A patient’s risk of myopia onset can be influenced by various things, including parental myopia, female gender, longer axial length, reduced outdoor time, increased near work time and accommodative insufficiency. Since cycloplegia isn’t readily available for most medical practitioners outside of eyecare offices, assessment of spherical equivalent (SE) refraction—commonly used in myopia studies—has limited applicability for other care providers. A recent cohort study observed the performance of SE obtained using non-cycloplegic methods as a predictor of myopia, which would be more accessible across the board for patient assessment.
Researchers included 1,022 children aged six to 10 years from two elementary schools in Wenzhou, China. The participants were evaluated at baseline and annual follow-up appointments for three years. The doctors performed non-cycloplegic refraction, ocular biometry and accommodation measurements. A total of 830 of the students were non-myopic at baseline. Two years into the study, roughly one in four schoolchildren developed myopia (27.6%). Non-cycloplegic SE and positive relative accommodation (PRA) were the top two predictors for myopia onset, which may help children’s care providers calculate patient risk.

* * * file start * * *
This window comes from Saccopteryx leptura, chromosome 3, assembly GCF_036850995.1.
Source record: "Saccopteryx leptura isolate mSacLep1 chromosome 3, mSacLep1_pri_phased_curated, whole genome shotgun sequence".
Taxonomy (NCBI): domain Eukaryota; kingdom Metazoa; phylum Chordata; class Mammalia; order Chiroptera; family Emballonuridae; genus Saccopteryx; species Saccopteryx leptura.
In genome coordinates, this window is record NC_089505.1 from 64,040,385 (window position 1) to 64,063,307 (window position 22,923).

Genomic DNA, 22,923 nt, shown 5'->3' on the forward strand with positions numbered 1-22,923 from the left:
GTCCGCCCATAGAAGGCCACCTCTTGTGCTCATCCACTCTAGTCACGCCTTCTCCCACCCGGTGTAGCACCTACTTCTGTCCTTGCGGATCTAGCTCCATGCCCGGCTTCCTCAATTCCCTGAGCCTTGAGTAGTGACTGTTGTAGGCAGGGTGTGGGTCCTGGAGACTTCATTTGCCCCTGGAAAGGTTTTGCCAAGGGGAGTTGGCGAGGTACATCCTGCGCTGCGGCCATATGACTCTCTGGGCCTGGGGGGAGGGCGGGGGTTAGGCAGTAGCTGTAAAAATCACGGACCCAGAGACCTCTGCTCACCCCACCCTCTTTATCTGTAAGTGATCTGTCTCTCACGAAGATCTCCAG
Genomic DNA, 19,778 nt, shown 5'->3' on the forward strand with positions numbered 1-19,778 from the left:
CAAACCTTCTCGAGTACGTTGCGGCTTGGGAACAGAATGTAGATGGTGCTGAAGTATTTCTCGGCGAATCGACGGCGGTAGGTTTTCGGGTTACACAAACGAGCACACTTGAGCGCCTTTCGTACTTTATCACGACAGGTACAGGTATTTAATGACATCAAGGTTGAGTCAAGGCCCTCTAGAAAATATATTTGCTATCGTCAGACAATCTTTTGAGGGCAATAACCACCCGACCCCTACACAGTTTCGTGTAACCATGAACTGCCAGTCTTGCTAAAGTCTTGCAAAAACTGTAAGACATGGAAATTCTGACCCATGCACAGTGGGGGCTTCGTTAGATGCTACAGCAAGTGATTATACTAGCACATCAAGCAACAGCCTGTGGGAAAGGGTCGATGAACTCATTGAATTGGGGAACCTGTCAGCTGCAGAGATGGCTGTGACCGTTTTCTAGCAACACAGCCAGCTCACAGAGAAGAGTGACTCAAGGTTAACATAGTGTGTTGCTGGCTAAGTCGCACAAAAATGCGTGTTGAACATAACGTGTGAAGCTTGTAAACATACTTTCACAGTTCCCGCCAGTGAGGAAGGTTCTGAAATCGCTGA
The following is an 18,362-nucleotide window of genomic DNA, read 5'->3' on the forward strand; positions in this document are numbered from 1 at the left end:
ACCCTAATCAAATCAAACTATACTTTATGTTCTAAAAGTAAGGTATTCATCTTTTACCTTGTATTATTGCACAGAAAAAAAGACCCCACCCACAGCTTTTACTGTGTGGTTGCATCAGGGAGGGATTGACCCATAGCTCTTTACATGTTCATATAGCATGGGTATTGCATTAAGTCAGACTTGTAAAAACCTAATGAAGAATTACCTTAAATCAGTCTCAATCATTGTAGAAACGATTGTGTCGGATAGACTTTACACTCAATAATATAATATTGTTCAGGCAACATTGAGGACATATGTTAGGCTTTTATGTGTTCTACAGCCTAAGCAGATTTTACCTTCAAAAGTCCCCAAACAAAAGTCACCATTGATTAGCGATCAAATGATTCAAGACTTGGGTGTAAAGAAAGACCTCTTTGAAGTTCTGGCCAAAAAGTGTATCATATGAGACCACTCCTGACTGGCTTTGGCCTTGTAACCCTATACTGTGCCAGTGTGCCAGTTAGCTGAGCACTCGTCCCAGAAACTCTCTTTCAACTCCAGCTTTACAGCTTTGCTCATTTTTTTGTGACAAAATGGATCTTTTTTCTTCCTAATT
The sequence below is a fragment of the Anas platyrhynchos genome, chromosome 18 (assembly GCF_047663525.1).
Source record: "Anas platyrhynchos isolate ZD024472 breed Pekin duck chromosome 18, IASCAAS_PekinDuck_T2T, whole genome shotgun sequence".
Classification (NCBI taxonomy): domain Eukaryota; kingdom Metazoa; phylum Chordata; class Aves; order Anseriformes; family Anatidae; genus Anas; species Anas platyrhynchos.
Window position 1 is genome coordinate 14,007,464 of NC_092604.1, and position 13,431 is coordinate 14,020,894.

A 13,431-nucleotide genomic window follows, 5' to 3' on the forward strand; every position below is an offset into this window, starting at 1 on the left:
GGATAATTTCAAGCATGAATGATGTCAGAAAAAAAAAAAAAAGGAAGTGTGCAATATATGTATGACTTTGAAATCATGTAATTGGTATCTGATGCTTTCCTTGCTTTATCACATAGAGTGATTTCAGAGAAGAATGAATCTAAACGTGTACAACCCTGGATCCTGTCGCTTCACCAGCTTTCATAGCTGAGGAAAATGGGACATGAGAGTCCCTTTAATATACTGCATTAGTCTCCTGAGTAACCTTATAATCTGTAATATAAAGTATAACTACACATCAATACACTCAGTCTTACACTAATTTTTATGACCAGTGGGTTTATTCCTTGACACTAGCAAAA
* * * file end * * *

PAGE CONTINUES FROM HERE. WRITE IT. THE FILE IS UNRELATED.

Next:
The following factors were shown to be associated with myopia onset, many of which we have seen in previous studies: female gender, better study grades, less hyperopic SE, worse visual acuity, longer near work time and lower magnitude of PRA.
Baseline axial length was also observed to be a strong predictor, as it has been before; however, due to its large variability and tendency to be influenced by other factors, it’s best to use both axial length and non-cycloplegic SE as complementary predictors.
“This report provides an evaluation of the predictors of myopia onset for key stakeholders (parents, optometrists, clinicians and professionals at the primary eye-care level and clinical practice),” the authors explained in their paper on the study. “Individuals at higher risk of myopia onset could be considered for closer monitoring, or targeted interventions that prevent or delay myopia onset.”
Wong YL, Yuan Y, Su B, et al. Prediction of myopia onset with refractive error measured using non-cycloplegic subjective refraction: the weprom study. BMJ Open Ophthalmol. June 9, 2021. [Epub ahead of print].